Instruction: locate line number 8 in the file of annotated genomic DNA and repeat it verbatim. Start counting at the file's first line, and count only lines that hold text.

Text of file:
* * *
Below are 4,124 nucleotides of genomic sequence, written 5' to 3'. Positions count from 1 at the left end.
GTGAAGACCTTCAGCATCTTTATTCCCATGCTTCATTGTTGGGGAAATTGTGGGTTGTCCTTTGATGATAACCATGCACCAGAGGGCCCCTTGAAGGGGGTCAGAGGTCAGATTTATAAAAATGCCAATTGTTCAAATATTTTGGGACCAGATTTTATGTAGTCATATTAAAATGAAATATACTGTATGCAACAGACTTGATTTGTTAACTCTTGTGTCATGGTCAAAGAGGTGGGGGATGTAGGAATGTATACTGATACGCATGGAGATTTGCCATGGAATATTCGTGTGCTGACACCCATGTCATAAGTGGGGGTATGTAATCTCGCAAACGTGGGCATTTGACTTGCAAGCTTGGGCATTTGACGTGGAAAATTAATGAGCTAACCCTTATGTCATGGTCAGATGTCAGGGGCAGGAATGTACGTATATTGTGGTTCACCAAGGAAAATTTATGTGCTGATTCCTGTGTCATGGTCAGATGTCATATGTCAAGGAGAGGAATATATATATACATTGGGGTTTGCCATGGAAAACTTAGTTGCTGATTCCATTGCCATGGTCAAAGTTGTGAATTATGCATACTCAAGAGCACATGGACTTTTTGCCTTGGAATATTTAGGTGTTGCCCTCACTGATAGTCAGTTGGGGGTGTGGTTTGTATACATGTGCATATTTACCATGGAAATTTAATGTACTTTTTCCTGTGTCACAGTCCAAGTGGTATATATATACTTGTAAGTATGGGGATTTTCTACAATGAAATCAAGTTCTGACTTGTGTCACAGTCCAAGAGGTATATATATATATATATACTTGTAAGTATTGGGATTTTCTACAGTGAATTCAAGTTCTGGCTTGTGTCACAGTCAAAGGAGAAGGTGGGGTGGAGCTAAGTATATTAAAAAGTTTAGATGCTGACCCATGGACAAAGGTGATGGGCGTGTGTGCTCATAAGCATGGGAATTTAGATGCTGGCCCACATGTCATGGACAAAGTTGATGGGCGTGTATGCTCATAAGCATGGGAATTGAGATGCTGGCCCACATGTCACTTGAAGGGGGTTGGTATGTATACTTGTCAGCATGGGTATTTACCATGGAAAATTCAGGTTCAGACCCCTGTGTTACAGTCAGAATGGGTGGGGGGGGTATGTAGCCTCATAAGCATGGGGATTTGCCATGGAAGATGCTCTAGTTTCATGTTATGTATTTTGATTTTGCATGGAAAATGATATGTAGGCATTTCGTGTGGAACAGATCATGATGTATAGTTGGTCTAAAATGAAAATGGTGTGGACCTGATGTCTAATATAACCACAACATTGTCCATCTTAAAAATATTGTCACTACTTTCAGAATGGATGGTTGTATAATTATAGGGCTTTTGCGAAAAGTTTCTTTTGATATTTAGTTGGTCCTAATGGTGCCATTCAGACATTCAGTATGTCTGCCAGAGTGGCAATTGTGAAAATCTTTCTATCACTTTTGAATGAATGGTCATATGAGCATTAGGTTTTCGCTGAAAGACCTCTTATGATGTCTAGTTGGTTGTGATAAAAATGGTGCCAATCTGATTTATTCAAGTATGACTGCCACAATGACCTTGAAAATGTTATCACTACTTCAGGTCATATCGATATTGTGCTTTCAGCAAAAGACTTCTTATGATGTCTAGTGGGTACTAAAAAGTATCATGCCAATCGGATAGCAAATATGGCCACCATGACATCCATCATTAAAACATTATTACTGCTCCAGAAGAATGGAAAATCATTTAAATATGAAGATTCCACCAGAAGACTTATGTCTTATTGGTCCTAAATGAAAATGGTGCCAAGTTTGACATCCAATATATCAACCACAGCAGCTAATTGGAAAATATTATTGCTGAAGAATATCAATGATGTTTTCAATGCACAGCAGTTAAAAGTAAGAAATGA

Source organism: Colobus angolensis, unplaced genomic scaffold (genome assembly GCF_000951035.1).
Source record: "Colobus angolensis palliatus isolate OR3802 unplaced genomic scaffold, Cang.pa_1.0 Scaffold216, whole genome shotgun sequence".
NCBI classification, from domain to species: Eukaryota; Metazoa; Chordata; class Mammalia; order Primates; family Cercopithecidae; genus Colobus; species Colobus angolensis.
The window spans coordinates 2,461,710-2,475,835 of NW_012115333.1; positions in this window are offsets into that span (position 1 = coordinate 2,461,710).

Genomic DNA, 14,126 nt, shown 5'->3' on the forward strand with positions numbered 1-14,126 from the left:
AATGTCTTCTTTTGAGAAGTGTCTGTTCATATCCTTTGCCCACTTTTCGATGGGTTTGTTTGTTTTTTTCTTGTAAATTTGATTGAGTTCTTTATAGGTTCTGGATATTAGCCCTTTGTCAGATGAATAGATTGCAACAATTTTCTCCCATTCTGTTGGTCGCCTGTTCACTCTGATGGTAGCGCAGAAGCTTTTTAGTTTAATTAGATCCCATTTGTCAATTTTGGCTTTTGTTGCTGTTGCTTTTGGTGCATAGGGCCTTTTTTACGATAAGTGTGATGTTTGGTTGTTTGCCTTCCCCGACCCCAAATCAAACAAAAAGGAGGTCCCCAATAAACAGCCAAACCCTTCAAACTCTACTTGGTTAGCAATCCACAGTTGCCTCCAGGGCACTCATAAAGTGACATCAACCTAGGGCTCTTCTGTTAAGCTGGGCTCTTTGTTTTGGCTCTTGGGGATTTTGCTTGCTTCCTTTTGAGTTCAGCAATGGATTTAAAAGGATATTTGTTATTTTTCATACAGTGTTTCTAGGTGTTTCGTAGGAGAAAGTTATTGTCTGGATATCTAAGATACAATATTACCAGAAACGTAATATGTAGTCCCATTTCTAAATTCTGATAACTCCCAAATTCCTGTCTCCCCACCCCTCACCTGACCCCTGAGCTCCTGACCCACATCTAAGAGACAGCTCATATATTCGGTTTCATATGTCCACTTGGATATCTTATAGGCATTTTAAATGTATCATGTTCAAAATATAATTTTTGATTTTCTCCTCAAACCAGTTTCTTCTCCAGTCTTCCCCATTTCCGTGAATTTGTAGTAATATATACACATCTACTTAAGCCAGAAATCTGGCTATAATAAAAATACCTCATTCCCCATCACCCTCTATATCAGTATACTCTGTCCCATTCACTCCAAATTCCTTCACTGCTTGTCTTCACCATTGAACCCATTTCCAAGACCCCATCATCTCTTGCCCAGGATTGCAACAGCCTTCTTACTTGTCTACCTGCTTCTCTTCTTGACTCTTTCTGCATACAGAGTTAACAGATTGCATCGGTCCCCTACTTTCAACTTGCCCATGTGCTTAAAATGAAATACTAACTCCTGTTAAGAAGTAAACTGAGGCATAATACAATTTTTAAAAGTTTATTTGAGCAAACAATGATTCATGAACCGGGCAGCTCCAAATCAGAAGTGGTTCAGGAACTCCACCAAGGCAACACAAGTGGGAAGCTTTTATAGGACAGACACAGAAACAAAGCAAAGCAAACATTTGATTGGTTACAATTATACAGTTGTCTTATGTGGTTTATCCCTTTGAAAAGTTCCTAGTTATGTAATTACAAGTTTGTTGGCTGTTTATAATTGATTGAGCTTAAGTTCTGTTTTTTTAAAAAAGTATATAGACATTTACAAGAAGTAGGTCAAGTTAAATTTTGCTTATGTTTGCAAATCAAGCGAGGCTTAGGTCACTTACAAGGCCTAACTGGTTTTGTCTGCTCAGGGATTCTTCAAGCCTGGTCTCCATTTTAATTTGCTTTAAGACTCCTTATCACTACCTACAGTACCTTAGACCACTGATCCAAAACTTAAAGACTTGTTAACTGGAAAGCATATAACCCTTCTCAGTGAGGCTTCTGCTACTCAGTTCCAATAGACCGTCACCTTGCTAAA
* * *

AATGTCTTCTTTTGAGAAGTGTCTGTTCATATCCTTTGCCCACTTTTCGATGGGTTTGTTTGTTTTTTTCTTGTAAATTTGATTGAGTTCTTTATAGGTTCTGGATATTAGCCCTTTGTCAGATGAATAGATTGCAACAATTTTCTCCCATTCTGTTGGTCGCCTGTTCACTCTGATGGTAGCGCAGAAGCTTTTTAGTTTAATTAGATCCCATTTGTCAATTTTGGCTTTTGTTGCTGTTGCTTTTGGTGCATAGGGCCTTTTTTACGATAAGTGTGATGTTTGGTTGTTTGCCTTCCCCGACCCCAAATCAAACAAAAAGGAGGTCCCCAATAAACAGCCAAACCCTTCAAACTCTACTTGGTTAGCAATCCACAGTTGCCTCCAGGGCACTCATAAAGTGACATCAACCTAGGGCTCTTCTGTTAAGCTGGGCTCTTTGTTTTGGCTCTTGGGGATTTTGCTTGCTTCCTTTTGAGTTCAGCAATGGATTTAAAAGGATATTTGTTATTTTTCATACAGTGTTTCTAGGTGTTTCGTAGGAGAAAGTTATTGTCTGGATATCTAAGATACAATATTACCAGAAACGTAATATGTAGTCCCATTTCTAAATTCTGATAACTCCCAAATTCCTGTCTCCCCACCCCTCACCTGACCCCTGAGCTCCTGACCCACATCTAAGAGACAGCTCATATATTCGGTTTCATATGTCCACTTGGATATCTTATAGGCATTTTAAATGTATCATGTTCAAAATATAATTTTTGATTTTCTCCTCAAACCAGTTTCTTCTCCAGTCTTCCCCATTTCCGTGAATTTGTAGTAATATATACACATCTACTTAAGCCAGAAATCTGGCTATAATAAAAATACCTCATTCCCCATCACCCTCTATATCAGTATACTCTGTCCCATTCACTCCAAATTCCTTCACTGCTTGTCTTCACCATTGAACCCATTTCCAAGACCCCATCATCTCTTGCCCAGGATTGCAACAGCCTTCTTACTTGTCTACCTGCTTCTCTTCTTGACTCTTTCTGCATACAGAGTTAACAGATTGCATCGGTCCCCTACTTTCAACTTGCCCATGTGCTTAAAATGAAATACTAACTCCTGTTAAGAAGTAAACTGAGGCATAATACAATTTTTAAAAGTTTATTTGAGCAAACAATGATTCATGAACCGGGCAGCTCCAAATCAGAAGTGGTTCAGGAACTCCACCAAGGCAACACAAGTGGGAAGCTTTTATAGGACAGACACAGAAACAAAGCAAAGCAAACATTTGATTGGTTACAATTATACAGTTGTCTTATGTGGTTTATCCCTTTGAAAAGTTCCTAGTTATGTAATTACAAGTTTGTTGGCTGTTTATAATTGATTGAGCTTAAGTTCTGTTTTTTTAAAAAAGTATATAGACATTTACAAGAAGTAGGTCAAGTTAAATTTTGCTTATGTTTGCAAATCAAGCGAGGCTTAGGTCACTTACAAGGCCTAACTGGTTTTGTCTGCTCAGGGATTCTTCAAGCCTGGTCTCCATTTTAATTTGCTTTAAGACTCCTTATCACTACCTACAGTACCTTAGACCACTGATCCAAAACTTAAAGACTTGTTAACTGGAAAGCATATAACCCTTCTCAGTGAGGCTTCTGCTACTCAGTTCCAATAGACCGTCACCTTGCTAAA